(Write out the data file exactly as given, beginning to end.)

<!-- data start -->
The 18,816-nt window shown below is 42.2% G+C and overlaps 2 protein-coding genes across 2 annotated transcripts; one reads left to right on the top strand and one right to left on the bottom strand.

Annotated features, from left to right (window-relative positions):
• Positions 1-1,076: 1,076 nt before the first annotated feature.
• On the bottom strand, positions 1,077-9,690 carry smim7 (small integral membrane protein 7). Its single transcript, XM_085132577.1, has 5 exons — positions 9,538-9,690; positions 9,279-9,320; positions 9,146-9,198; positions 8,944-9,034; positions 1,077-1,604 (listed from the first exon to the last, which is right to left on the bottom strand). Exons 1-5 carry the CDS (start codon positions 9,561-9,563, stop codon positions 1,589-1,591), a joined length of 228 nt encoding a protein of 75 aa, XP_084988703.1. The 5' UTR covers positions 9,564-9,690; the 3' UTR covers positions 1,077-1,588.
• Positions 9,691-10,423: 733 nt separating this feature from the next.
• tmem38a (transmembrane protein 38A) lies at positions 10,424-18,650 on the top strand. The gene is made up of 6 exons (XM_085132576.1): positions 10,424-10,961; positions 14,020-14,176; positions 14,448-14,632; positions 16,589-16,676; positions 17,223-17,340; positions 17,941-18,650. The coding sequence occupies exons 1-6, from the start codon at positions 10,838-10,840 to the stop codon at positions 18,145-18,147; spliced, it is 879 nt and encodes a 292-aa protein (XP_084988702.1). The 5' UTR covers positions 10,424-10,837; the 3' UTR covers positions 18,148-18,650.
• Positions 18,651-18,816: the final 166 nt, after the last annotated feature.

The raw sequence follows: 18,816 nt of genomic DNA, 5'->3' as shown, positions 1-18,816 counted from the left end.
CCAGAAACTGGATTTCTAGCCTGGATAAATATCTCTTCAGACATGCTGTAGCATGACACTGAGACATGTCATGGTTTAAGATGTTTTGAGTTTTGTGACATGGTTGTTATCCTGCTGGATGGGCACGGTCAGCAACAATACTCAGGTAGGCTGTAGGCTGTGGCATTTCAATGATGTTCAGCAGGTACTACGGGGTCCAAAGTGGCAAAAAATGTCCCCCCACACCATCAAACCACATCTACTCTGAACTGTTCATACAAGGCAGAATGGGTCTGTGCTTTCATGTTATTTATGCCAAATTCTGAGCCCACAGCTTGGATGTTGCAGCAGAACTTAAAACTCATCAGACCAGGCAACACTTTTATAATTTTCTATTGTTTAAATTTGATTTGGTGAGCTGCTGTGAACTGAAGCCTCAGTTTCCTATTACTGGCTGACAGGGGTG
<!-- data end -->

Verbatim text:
The 18,816-nt window shown below is 42.2% G+C and overlaps 2 protein-coding genes across 2 annotated transcripts; one reads left to right on the top strand and one right to left on the bottom strand.

Annotated features, from left to right (window-relative positions):
• Positions 1-1,076: 1,076 nt before the first annotated feature.
• On the bottom strand, positions 1,077-9,690 carry smim7 (small integral membrane protein 7). Its single transcript, XM_085132577.1, has 5 exons — positions 9,538-9,690; positions 9,279-9,320; positions 9,146-9,198; positions 8,944-9,034; positions 1,077-1,604 (listed from the first exon to the last, which is right to left on the bottom strand). Exons 1-5 carry the CDS (start codon positions 9,561-9,563, stop codon positions 1,589-1,591), a joined length of 228 nt encoding a protein of 75 aa, XP_084988703.1. The 5' UTR covers positions 9,564-9,690; the 3' UTR covers positions 1,077-1,588.
• Positions 9,691-10,423: 733 nt separating this feature from the next.
• tmem38a (transmembrane protein 38A) lies at positions 10,424-18,650 on the top strand. The gene is made up of 6 exons (XM_085132576.1): positions 10,424-10,961; positions 14,020-14,176; positions 14,448-14,632; positions 16,589-16,676; positions 17,223-17,340; positions 17,941-18,650. The coding sequence occupies exons 1-6, from the start codon at positions 10,838-10,840 to the stop codon at positions 18,145-18,147; spliced, it is 879 nt and encodes a 292-aa protein (XP_084988702.1). The 5' UTR covers positions 10,424-10,837; the 3' UTR covers positions 18,148-18,650.
• Positions 18,651-18,816: the final 166 nt, after the last annotated feature.

The raw sequence follows: 18,816 nt of genomic DNA, 5'->3' as shown, positions 1-18,816 counted from the left end.
CCAGAAACTGGATTTCTAGCCTGGATAAATATCTCTTCAGACATGCTGTAGCATGACACTGAGACATGTCATGGTTTAAGATGTTTTGAGTTTTGTGACATGGTTGTTATCCTGCTGGATGGGCACGGTCAGCAACAATACTCAGGTAGGCTGTAGGCTGTGGCATTTCAATGATGTTCAGCAGGTACTACGGGGTCCAAAGTGGCAAAAAATGTCCCCCCACACCATCAAACCACATCTACTCTGAACTGTTCATACAAGGCAGAATGGGTCTGTGCTTTCATGTTATTTATGCCAAATTCTGAGCCCACAGCTTGGATGTTGCAGCAGAACTTAAAACTCATCAGACCAGGCAACACTTTTATAATTTTCTATTGTTTAAATTTGATTTGGTGAGCTGCTGTGAACTGAAGCCTCAGTTTCCTATTACTGGCTGACAGGGGTG